We observed the largest impact (effect size) of MDA during the first two rounds and in areas of lower transmission across study end points. This finding is consistent with a consensus of mathematical modeling studies.30

As noted previously for the results from the first two mass treatment rounds, results of this trial across all four rounds should be interpreted considering several potential limitations. First, we include here only a follow-up time of 2–3 months since the final round of mass treatment. We continue to monitor the longer term trends in malaria outcomes after the last mass treatment round; preliminary results suggest that there has been no rebound in malaria health outcomes as of May 2017, 15 months after the last MDA round, whereas the scaled standard of care intervention package has been maintained.31 Second, although the overall number of clusters in the trial was 60, comparison of each of the mass treatment approaches to the control group within each transmission strata only included 20 total clusters, rendering statistical power an issue as transmission declined more than expected in the control clusters. Third, the use of an intention-to-treat analysis could have resulted in misclassification of mass treatment exposure, which may have biased our results toward the null of no treatment effect. Fourth, we did not directly account for population mobility in our analyses, although overnight travel in the study area was estimated to be quite low.32 Fifth, the surveys relied on RDTs that may have overestimated malaria infection prevalence due to persistent antigenemia among those who were recently infected and treated before the surveys.33 However, there is no reason to believe this would have been different between exposure groups, and thus bias would have been limited. And finally, the use monthly cohort visits may have missed some infections that arose and were subsequently cleared between monthly visits.

In the context of a community-randomized controlled trial of four rounds of MDA or fMDA with DHAP in Southern Province, Zambia, all malaria health outcomes measured during the trial dropped precipitously from baseline, reaching pre-elimination levels across almost the entire study area by 2016, including in areas that had until recently experienced malaria parasite prevalence in excess of 50%.5 Our results show that MDA contributed significantly to the observed declines in some malaria outcomes during the peak malaria transmission seasons. We suggest that MDA should be considered for implementation in African settings only after the successful scale-up and maintenance of vector control, and only once very good access to malaria diagnosis and treatment has been established and maintained. It is in this context that MDA will likely have the most lasting impact on malaria transmission.

Supplemental information tables

Acknowledgments:

We express our gratitude to the study respondents in Southern Province for participating in this study. We also express our gratitude to the Zambia Ministry of Health at all levels. At the Provincial Health Office, we are especially grateful for the support of Jelita Chinyonga, provincial medical officer, and her staff for moving this effort forward. We would like to thank Chris Lungu, Muleba Matafwali, Kedrick Katonga, Sosenna Assefa, Juliana Ngalande, Hazel Chabala, and Elisabeth Wilhem for their enduring support during study implementation. We also acknowledge the support of Daniel J. Bridges, Conceptor Mulube, Brenda Mambwe, Rachel Kasaro, and Mirriam Chibalabala in laboratory sample management and analyses. We also thank the Bill & Melinda Gates Foundation for their financial support.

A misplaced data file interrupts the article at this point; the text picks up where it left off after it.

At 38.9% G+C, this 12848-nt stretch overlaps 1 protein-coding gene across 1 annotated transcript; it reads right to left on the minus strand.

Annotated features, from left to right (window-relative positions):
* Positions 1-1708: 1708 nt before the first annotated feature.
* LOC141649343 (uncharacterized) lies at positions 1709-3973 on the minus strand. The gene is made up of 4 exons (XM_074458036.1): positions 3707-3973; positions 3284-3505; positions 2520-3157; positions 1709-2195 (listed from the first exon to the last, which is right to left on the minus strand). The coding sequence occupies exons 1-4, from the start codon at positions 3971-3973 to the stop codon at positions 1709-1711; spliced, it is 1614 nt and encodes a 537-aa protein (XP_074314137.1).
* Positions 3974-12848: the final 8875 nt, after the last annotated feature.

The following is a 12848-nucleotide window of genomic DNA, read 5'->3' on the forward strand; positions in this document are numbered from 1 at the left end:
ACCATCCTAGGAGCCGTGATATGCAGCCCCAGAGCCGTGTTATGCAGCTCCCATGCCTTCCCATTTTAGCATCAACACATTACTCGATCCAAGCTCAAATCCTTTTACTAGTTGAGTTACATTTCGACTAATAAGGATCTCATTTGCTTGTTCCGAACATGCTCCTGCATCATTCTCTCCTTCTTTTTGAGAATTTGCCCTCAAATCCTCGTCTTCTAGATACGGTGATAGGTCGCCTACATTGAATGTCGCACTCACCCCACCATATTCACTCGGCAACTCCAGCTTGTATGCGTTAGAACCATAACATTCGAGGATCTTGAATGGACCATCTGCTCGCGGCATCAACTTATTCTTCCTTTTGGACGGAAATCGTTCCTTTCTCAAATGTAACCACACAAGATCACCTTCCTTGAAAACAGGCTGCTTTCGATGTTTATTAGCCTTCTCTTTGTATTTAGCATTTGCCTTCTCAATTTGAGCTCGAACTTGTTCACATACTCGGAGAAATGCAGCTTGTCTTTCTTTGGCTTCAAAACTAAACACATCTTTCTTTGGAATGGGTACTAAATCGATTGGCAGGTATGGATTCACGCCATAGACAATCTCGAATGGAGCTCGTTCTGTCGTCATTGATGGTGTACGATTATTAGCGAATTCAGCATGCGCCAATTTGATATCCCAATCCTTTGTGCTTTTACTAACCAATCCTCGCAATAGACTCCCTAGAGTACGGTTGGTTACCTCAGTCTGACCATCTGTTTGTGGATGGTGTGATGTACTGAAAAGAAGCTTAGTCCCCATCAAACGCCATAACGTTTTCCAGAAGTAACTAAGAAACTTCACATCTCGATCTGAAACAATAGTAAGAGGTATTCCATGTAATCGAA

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Author Notes

Address correspondence to Thomas P. Eisele, Department of Tropical Medicine, Center for Applied Malaria Research and Evaluation, Tulane University School of Public Health and Tropical Medicine, 1440 Canal St., Suite 2200, New Orleans, LA 70112. E-mail: [email protected]

Disclosures: The funding source had no role in the conduct, analysis, or interpretation of results of the study. All authors had full access to all the data in the study.

Financial support: The trial was an investigator-initiated study supported by a grant from the Bill & Melinda Gates Foundation.

Authors’ addresses: Thomas P. Eisele, Timothy P. Finn, Travis R. Porter, Joshua O. Yukich, and Joseph Keating, Department of Tropical Medicine, Center for Applied Malaria Research and Evaluation, Tulane University School of Public Health and Tropical Medicine, New Orleans, LA, E-mails: [email protected], [email protected], [email protected], [email protected], and [email protected]. Adam Bennett, Malaria Elimination Initiative, Global Health Group, University of California San Francisco, San Francisco, CA, E-mail: [email protected]. Kafula Silumbe, Duncan Earle, and John M. Miller, PATH Malaria Control and Elimination Partnership in Africa, Lusaka, Zambia, E-mails: [email protected], [email protected], and [email protected]. Victor Chalwe, National Health Research Authority, Paediatric Centre of Excellence, University Teaching Hospitals, Lusaka, Zambia, E-mail: [email protected]. Busiku Hamainza, Hawela Moonga, Emmanuel Kooma, and Elizabeth Chizema Kawesha, National Malaria Elimination Centre, Zambia Ministry of Health, Chainama Hills Hospital Grounds, Lusaka, Zambia, E-mails: [email protected], [email protected], [email protected], and [email protected]. Mulakwa Kamuliwo, Zambia Ministry of Health, Southern Provincial Health Office, Choma, Zambia, E-mail: [email protected]. Kammerle Schneider, Ruben O. Conner, and Laurence Slutsker, PATH Malaria Control and Elimination Partnership in Africa, Seattle, WA, E-mails: [email protected], [email protected], and [email protected]. Richard W. Steketee, President’s Malaria Initiative, U.S. Agency for International Development, Seattle, WA, E-mail: [email protected].